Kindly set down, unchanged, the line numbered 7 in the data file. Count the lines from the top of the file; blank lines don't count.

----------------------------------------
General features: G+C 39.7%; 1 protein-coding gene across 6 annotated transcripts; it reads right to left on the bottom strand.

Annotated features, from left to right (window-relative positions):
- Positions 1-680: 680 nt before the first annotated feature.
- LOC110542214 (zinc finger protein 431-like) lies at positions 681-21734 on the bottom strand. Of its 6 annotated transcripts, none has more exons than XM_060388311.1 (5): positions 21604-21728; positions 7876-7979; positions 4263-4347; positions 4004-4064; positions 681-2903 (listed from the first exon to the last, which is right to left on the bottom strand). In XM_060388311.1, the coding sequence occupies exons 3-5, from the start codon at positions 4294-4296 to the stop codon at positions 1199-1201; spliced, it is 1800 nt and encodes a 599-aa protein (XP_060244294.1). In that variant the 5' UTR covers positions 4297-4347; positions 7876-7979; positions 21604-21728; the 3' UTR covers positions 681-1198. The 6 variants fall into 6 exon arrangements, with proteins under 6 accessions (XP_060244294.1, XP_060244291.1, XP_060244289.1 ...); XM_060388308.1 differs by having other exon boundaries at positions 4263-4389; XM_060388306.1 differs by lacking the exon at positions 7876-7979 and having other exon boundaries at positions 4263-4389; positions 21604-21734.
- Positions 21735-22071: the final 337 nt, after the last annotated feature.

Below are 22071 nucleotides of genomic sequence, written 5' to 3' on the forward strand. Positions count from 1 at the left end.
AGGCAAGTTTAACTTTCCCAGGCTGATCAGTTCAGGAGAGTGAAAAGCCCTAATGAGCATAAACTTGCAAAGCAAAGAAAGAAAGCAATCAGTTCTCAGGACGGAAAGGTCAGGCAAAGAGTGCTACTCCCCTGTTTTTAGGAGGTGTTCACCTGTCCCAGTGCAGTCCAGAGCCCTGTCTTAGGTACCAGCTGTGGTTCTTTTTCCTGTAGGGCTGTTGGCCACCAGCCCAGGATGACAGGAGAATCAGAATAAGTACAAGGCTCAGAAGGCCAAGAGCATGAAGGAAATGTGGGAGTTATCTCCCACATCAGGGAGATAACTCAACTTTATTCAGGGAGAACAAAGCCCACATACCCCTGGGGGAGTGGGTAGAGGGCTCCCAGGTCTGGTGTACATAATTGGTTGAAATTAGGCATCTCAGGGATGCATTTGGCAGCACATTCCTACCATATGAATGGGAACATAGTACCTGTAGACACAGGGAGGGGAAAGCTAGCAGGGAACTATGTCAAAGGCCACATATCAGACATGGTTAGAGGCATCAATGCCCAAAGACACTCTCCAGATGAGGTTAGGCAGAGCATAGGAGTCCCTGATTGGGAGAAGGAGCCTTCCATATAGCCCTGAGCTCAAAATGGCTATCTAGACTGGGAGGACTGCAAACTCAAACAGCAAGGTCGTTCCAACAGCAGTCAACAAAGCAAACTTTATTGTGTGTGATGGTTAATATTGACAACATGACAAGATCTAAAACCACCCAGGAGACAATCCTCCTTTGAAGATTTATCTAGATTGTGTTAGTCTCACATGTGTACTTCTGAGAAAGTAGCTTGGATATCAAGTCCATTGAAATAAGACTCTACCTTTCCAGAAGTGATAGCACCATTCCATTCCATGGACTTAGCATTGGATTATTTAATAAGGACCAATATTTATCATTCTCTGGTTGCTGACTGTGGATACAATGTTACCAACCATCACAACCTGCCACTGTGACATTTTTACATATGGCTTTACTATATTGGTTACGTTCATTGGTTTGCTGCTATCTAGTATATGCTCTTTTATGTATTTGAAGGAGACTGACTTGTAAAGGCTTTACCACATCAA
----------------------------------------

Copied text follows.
AGGCAAGTTTAACTTTCCCAGGCTGATCAGTTCAGGAGAGTGAAAAGCCCTAATGAGCATAAACTTGCAAAGCAAAGAAAGAAAGCAATCAGTTCTCAGGACGGAAAGGTCAGGCAAAGAGTGCTACTCCCCTGTTTTTAGGAGGTGTTCACCTGTCCCAGTGCAGTCCAGAGCCCTGTCTTAGGTACCAGCTGTGGTTCTTTTTCCTGTAGGGCTGTTGGCCACCAGCCCAGGATGACAGGAGAATCAGAATAAGTACAAGGCTCAGAAGGCCAAGAGCATGAAGGAAATGTGGGAGTTATCTCCCACATCAGGGAGATAACTCAACTTTATTCAGGGAGAACAAAGCCCACATACCCCTGGGGGAGTGGGTAGAGGGCTCCCAGGTCTGGTGTACATAATTGGTTGAAATTAGGCATCTCAGGGATGCATTTGGCAGCACATTCCTACCATATGAATGGGAACATAGTACCTGTAGACACAGGGAGGGGAAAGCTAGCAGGGAACTATGTCAAAGGCCACATATCAGACATGGTTAGAGGCATCAATGCCCAAAGACACTCTCCAGATGAGGTTAGGCAGAGCATAGGAGTCCCTGATTGGGAGAAGGAGCCTTCCATATAGCCCTGAGCTCAAAATGGCTATCTAGACTGGGAGGACTGCAAACTCAAACAGCAAGGTCGTTCCAACAGCAGTCAACAAAGCAAACTTTATTGTGTGTGATGGTTAATATTGACAACATGACAAGATCTAAAACCACCCAGGAGACAATCCTCCTTTGAAGATTTATCTAGATTGTGTTAGTCTCACATGTGTACTTCTGAGAAAGTAGCTTGGATATCAAGTCCATTGAAATAAGACTCTACCTTTCCAGAAGTGATAGCACCATTCCATTCCATGGACTTAGCATTGGATTATTTAATAAGGACCAATATTTATCATTCTCTGGTTGCTGACTGTGGATACAATGTTACCAACCATCACAACCTGCCACTGTGACATTTTTACATATGGCTTTACTATATTGGTTACGTTCATTGGTTTGCTGCTATCTAGTATATGCTCTTTTATGTATTTGAAGGAGACTGACTTGTAAAGGCTTTACCACATCAA